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Christensen FB, Karlsmose B, Hansen ES, et al.. Radiological and functional outcome after anterior lumbar interbody spinal fusion. Eur Spine J. 1996;5:293-98.

Dennis S, Watkins R, Landaker S, Dillin W, Springer D. Comparison of disc space heights after anterior lumbar interbody fusion. Spine. 1989;14:876-87.

Fritzell P, Hagg O, Wessberg P, et al.. Lumbar fusion versus nonsurgical treatment for chronic low back pain: a multicenter randomized controlled trial from the Swedish Lumbar Spine Study Group. Spine. 2001;26:2521-32.

Grob D, Scheier HJ, Dvorak J. Circumferential fusion of the lumbar and lumbosacral spine: comparison of two techniques of anterior spinal fusion. Chir Organi Mov. 1991;76:123-31.

Hacker RJ. Comparison of interbody fusion approaches for disabling low back pain. Spine. 1997;22:660-5.

Ishihara H, Osada R, Kanamori M, et al.. Minimum 10-year follow-up study of anterior lumbar interbody fusion for isthmic spondylolisthesis. J Spinal Disord. 2001;14:91-99.

Kim NH, Lee JW. Anterior interbody fusion versus posterolateral fusion with transpedicular fixation for isthmic spondylolisthesis in adults. Spine. 1999;24:812-17.

Kumar A, Kozak JA, Doherty BJ, Dickson JH. Interspace distraction and graft subsidence after anterior lumbar fusion with femoral strut allograft. Spine. 1993;18:2393-2400.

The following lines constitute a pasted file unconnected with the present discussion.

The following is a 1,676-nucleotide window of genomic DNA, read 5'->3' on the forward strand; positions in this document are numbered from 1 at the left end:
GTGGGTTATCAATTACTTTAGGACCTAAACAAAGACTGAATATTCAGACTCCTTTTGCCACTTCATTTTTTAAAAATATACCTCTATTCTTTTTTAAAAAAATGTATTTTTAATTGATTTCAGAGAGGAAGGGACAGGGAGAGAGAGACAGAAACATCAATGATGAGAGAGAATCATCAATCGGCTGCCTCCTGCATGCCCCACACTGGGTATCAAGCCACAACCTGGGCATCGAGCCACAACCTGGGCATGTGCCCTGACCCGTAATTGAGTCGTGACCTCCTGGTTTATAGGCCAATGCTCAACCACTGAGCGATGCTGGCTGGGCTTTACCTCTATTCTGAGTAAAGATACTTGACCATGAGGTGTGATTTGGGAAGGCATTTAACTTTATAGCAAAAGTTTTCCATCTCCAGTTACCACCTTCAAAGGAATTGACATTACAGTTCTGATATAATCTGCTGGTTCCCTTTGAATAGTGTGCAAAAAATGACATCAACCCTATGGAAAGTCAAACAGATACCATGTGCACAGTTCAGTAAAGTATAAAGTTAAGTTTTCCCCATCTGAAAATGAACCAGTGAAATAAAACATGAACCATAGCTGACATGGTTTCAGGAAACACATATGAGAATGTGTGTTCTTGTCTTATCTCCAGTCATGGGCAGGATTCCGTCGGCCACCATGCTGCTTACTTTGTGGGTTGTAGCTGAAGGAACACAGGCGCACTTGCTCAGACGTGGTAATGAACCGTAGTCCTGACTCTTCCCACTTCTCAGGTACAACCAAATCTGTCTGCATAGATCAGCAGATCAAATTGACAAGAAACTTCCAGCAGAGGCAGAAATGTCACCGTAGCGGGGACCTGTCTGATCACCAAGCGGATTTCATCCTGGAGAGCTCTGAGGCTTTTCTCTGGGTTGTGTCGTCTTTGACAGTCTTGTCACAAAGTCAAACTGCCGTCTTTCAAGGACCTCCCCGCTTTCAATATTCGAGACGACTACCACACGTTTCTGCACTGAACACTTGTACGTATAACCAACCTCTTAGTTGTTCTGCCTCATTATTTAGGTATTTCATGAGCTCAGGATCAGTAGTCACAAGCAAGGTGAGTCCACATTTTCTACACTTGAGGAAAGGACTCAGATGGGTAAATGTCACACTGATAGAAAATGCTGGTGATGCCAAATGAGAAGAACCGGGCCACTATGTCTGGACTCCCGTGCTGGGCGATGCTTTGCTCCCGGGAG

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Linson MA, Williams H. Anterior and combined anteroposterior fusion for lumbar disc pain: a preliminary study. Spine. 1991;16:143-5.

Loguidice VA, Johnson RG, Guyer RD, et al.. Anterior lumbar interbody fusion. Spine. 1988;13:366-69.

Mardjetko SM, Connolly PJ, Shott S. Degenerative lumbar spondylolisthesis. A meta-analysis of literature 1970-1993. Spine. 1994;19:2256S-2265S.

Mayer HM. A new microsurgical technique for minimally invasive anterior lumbar interbody fusion. Spine. 1997;22:691-99.

Thalgott JS, Chin AK, Ameriks JA, et al.. Minimally invasive 360 degrees instrumented lumbar fusion. Eur Spine J. 2000;9(Suppl. 1):S51-S56.

Zdeblick TA. A prospective, randomized study of lumbar fusion: preliminary results. Spine. 1993;18:983-91.